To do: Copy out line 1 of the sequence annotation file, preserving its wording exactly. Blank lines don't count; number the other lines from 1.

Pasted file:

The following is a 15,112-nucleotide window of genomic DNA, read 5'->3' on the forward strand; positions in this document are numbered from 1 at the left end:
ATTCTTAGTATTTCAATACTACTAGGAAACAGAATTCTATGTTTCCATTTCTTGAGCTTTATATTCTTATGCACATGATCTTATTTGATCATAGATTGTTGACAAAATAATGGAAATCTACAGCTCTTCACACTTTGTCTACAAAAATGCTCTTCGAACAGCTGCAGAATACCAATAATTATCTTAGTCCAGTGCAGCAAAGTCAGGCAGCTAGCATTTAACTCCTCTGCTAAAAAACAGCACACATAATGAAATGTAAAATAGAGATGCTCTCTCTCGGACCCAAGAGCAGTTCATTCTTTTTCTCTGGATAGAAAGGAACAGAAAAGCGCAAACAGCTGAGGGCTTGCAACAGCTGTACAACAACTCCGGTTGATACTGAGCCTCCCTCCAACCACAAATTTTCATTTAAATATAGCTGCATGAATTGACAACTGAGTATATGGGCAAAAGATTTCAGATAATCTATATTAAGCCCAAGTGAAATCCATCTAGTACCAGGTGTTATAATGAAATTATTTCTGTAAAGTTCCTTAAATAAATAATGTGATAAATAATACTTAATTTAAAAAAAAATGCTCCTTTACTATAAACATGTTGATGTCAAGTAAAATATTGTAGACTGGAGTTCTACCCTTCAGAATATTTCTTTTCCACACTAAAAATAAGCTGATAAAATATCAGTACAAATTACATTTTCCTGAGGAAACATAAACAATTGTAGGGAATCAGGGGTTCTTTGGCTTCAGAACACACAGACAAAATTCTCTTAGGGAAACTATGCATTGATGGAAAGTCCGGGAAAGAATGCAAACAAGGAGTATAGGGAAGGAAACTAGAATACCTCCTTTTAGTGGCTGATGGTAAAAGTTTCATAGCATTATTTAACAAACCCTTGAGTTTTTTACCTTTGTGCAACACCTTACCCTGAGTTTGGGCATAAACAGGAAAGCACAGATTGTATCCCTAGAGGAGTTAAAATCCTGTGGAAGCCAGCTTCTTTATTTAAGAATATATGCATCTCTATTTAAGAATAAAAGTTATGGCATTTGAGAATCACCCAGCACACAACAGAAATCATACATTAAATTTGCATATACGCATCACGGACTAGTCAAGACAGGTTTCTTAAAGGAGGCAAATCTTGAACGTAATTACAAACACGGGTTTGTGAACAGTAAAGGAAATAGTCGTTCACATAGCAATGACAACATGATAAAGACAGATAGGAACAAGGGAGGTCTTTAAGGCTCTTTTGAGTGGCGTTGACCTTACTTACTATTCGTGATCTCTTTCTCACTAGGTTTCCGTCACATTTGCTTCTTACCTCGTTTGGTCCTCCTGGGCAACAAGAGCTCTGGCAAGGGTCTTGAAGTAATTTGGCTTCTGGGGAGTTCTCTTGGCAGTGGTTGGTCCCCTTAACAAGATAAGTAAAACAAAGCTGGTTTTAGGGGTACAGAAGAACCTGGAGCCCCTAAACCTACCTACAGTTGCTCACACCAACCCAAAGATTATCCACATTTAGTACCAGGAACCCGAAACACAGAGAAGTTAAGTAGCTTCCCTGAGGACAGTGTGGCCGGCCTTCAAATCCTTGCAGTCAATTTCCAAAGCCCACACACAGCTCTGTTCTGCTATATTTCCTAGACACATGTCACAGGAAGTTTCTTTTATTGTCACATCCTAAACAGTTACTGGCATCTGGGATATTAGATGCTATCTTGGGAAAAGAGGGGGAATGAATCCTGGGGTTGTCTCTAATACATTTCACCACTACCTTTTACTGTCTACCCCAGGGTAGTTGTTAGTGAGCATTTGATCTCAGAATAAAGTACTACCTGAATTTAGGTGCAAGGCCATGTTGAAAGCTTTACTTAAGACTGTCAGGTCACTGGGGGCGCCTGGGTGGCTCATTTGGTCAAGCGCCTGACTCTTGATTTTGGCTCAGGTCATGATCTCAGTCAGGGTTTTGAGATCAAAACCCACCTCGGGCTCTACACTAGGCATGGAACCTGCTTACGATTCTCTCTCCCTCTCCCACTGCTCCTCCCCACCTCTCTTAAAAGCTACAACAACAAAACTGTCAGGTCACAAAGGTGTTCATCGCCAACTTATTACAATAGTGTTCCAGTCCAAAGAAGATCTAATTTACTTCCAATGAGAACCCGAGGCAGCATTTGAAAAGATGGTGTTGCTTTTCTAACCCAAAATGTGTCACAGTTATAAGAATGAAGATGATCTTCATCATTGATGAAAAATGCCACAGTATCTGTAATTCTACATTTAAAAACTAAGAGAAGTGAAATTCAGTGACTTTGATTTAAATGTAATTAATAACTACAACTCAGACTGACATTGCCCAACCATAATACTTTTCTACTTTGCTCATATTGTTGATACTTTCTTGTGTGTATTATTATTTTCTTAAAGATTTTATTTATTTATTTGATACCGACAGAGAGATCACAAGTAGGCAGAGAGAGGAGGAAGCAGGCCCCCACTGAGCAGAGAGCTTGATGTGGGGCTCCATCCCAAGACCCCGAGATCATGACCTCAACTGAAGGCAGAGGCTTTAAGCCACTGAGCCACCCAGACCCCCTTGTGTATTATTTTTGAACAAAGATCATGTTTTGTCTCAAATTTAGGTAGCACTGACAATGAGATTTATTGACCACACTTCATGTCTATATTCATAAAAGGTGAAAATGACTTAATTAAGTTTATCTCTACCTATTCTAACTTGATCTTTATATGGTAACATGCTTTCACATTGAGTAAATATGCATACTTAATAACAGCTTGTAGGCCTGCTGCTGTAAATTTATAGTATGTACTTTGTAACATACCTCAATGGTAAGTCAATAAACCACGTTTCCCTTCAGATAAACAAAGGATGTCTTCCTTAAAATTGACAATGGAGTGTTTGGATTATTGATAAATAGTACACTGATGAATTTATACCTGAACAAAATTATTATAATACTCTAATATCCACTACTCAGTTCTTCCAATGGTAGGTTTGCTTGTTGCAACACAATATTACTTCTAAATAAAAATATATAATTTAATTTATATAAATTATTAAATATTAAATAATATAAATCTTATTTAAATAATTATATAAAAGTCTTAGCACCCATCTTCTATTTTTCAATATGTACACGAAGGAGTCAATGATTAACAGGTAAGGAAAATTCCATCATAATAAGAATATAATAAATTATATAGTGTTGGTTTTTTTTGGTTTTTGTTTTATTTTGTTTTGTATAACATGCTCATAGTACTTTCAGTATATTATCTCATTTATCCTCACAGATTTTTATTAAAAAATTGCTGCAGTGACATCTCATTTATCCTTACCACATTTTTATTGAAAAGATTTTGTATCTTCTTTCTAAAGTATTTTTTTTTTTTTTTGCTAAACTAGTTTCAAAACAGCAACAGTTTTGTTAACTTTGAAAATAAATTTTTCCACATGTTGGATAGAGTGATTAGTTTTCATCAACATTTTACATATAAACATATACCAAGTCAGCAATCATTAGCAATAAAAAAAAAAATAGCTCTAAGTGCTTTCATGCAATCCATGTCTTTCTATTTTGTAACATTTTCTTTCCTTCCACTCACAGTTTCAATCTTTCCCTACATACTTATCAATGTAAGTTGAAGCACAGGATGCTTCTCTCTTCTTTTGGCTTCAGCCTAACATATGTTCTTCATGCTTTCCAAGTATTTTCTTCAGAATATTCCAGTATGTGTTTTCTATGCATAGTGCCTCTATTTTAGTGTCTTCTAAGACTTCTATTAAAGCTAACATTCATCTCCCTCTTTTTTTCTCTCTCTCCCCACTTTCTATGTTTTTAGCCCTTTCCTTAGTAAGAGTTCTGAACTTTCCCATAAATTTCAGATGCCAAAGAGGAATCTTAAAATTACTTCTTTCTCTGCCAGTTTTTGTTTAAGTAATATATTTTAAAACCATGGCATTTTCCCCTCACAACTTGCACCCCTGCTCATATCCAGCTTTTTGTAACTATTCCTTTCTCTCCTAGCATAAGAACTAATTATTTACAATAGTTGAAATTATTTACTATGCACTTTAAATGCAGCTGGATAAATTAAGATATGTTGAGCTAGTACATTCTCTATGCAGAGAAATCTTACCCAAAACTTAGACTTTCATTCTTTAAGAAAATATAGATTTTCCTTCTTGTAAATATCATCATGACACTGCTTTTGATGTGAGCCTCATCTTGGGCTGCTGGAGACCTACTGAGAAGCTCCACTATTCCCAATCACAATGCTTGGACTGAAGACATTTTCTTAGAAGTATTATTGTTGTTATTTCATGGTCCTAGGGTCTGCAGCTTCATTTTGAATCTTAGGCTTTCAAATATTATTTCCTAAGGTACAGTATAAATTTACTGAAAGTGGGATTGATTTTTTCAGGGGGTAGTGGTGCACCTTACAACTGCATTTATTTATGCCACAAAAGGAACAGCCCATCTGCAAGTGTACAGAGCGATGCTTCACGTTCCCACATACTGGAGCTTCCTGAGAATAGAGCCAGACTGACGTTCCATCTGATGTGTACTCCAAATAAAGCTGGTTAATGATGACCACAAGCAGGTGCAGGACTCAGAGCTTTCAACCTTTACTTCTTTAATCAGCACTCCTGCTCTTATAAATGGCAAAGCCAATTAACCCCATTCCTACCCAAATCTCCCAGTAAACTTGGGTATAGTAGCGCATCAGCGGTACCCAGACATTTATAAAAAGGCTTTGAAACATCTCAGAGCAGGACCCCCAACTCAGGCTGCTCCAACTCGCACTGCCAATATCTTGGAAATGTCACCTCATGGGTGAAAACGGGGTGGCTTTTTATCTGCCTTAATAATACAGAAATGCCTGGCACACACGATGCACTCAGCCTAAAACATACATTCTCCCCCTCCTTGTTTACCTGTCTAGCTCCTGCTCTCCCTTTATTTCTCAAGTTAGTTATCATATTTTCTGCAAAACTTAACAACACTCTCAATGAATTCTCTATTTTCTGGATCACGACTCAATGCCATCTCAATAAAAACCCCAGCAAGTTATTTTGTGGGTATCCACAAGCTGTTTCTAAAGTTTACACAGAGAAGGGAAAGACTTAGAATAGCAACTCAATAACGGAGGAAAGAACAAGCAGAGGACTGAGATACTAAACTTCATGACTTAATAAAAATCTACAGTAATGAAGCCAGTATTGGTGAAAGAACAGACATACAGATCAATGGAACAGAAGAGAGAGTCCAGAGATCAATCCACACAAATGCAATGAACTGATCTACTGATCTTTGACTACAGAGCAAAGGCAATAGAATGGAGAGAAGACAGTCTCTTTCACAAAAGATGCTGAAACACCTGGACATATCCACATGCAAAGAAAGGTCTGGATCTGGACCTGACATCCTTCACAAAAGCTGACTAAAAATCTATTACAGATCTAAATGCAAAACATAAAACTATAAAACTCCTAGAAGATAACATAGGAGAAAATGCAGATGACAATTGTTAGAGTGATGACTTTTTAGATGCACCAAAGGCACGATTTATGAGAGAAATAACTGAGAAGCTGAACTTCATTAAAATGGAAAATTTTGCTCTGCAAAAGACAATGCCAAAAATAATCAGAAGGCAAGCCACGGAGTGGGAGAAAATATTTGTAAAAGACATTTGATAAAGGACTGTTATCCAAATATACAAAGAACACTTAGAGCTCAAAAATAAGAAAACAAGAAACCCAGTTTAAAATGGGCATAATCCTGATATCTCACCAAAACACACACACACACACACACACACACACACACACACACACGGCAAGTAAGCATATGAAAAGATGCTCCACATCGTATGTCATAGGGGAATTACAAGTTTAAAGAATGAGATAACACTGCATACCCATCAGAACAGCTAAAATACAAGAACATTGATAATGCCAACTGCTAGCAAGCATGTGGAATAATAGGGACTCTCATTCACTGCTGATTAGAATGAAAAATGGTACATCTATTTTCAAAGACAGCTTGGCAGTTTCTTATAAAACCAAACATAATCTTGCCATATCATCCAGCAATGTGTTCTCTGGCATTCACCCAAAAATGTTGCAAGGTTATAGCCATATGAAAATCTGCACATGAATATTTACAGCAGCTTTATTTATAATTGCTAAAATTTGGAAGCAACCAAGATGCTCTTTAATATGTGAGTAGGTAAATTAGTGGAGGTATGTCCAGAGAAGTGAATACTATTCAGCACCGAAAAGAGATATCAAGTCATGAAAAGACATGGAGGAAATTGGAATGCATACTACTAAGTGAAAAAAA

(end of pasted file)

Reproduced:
The following is a 15,112-nucleotide window of genomic DNA, read 5'->3' on the forward strand; positions in this document are numbered from 1 at the left end: